Roughly 39 million people in the United States suffer from migraines. While they most often strike adults, many children also experience intense, throbbing headaches and other symptoms of migraines. Read on for helpful information about the signs, symptoms and causes of migraines and how to help children and teens dealing with them.
What is the difference between a migraine and a headache?
Migraine pain usually is more severe. It often includes throbbing on one side of the head that often worsens with activity. Migraine headaches also tend to strike with other symptoms, such as nausea, vomiting, vision problems (seeing spots or flashing lights, for example), light and sound sensitivity, and tingling.
At what age can children get migraines?
Any child can get a migraine. About 10% of children age 5-15 and up to 28% of teens get them. Half of people who get migraines have their first attack before age of 12. Migraines have even been reported in children as young as 18 months!
What are some migraine causes, risk factors and triggers?
Family history. Migraines tend to run in families. If one parent has migraines, there is roughly 50% chance that their child will too. If both parents have them, the chance is close to 90%.
puberty, boys have more migraines than girls. That flips in the teen years and by age 17, as many as 8% of boys and 23% of girls have had a migraine. For adults, migraines are more common in women.
Stress & sleep. Irregular sleep schedules – getting too much or too little sleep – can be migraine triggers. So are changes in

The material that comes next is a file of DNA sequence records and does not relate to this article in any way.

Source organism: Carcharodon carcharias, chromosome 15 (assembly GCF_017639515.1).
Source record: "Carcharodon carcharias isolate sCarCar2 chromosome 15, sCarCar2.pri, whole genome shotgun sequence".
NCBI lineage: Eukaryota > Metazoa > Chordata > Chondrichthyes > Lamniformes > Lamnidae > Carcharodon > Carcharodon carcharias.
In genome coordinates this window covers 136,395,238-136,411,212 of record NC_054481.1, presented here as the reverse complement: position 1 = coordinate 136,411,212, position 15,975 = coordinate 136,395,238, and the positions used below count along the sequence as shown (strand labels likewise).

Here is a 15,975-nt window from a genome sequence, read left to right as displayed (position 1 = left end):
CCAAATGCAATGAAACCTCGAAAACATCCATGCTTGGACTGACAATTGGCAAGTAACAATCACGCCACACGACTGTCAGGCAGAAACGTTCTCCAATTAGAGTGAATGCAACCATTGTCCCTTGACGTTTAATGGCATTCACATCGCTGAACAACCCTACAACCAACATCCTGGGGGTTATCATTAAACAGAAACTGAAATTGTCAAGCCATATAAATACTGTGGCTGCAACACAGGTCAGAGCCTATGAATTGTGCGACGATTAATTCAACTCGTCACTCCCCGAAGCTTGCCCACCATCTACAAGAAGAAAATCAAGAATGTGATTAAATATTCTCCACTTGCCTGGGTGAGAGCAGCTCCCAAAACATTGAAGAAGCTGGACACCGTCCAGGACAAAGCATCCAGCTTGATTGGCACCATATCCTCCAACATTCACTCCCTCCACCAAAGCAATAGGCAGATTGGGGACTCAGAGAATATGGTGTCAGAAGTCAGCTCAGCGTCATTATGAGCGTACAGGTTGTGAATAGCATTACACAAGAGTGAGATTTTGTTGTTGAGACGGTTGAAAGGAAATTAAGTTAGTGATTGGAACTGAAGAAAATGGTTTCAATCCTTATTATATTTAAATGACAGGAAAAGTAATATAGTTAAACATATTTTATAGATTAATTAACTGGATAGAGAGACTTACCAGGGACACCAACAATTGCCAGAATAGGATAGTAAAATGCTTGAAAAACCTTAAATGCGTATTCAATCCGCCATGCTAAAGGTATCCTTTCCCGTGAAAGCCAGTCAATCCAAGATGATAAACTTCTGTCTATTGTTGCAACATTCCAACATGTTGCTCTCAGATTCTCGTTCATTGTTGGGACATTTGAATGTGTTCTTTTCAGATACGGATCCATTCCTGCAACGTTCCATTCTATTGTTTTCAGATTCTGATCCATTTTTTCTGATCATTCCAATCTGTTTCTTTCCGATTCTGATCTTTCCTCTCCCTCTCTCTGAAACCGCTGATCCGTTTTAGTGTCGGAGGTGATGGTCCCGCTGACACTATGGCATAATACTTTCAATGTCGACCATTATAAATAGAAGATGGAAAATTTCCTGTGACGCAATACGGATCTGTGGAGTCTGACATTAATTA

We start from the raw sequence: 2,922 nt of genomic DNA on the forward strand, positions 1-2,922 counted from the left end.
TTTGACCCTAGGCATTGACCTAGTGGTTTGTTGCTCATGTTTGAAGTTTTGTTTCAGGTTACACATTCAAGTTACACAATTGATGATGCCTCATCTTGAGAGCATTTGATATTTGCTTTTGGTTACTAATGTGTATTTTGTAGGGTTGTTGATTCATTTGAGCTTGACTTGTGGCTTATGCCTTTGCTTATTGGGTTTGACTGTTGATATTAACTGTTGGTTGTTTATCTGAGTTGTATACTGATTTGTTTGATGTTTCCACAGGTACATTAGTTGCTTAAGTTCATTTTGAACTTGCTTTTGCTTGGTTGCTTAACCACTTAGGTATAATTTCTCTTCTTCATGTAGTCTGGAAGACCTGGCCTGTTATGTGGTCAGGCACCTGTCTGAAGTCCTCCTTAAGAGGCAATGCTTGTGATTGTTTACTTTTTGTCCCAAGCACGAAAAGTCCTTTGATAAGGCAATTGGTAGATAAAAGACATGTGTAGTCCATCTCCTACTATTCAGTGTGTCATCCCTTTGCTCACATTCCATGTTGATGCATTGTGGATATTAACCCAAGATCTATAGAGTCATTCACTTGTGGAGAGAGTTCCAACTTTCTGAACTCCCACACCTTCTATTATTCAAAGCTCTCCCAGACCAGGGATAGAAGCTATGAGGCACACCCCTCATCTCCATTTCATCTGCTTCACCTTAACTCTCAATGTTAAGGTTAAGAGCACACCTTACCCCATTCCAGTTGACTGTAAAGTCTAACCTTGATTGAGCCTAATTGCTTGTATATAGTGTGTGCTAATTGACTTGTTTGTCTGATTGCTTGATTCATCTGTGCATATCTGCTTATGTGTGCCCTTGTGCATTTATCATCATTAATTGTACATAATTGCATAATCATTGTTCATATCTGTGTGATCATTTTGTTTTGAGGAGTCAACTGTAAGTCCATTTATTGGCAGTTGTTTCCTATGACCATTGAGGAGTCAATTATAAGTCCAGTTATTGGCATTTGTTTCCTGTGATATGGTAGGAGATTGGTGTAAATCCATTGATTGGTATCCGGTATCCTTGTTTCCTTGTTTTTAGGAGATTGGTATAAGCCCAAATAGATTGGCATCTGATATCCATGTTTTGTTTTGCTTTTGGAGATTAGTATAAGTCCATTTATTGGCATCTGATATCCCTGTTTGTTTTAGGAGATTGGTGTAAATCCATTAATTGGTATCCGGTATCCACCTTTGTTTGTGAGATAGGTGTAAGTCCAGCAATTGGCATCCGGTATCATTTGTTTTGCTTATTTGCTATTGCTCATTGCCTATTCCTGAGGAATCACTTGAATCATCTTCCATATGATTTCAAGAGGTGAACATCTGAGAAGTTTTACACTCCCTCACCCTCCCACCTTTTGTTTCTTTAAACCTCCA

Exercise. While exercise can sometimes trigger migraines,
regular exercise may help prevent or reduce the number of attacks.
Food & fluids. Skipping meals and eating certain foods and
additives can set off migraines. Common triggers include aged cheeses and meats, chocolate, citrus fruits, red and yellow food dyes,
monosodium glutamate (MSG), and the
artificial sweetener aspartame. Too much caffeine and spicy foods can also trigger migraines, but sometimes help headaches because they act as vasodilators and expand blood vessels. Not drinking enough water and other
beverages can cause dehydration, another migraine trigger.
Weather. Stormy weather with changes in barometric pressure, extreme heat or cold, bright sunlight and glare, high humidity or very dry air all can be triggers.
Are there different stages of migraines?
Migraines often develop in stages:
Premonitory or warning phase: tiredness, stiff neck, mood changes (can last up to 24 hours).
Aura: seeing spots, squiggly lines, dizziness, weakness, numbness and/or confusion. These symptoms, which don't happen with all types of migraines, may last up to an hour.
Headache or attack: severe, throbbing/pulsating pain with nausea, vomiting and light sensitivity.
Resolution: sleep ends the headache pain for some children.
Recovery: feeling tired (lasts hours to days).
How is a migraine diagnosed?
diagnosis of a migraine is usually based on a thorough medical history along with physical and neurological exams. Occasionally, tests like bloodwork, MRI or lumbar punctures may be recommended.
How are migraines treated?
Lifestyle changes. Keeping healthy, regular routines can help prevent or reduce the frequency and severity of migraines: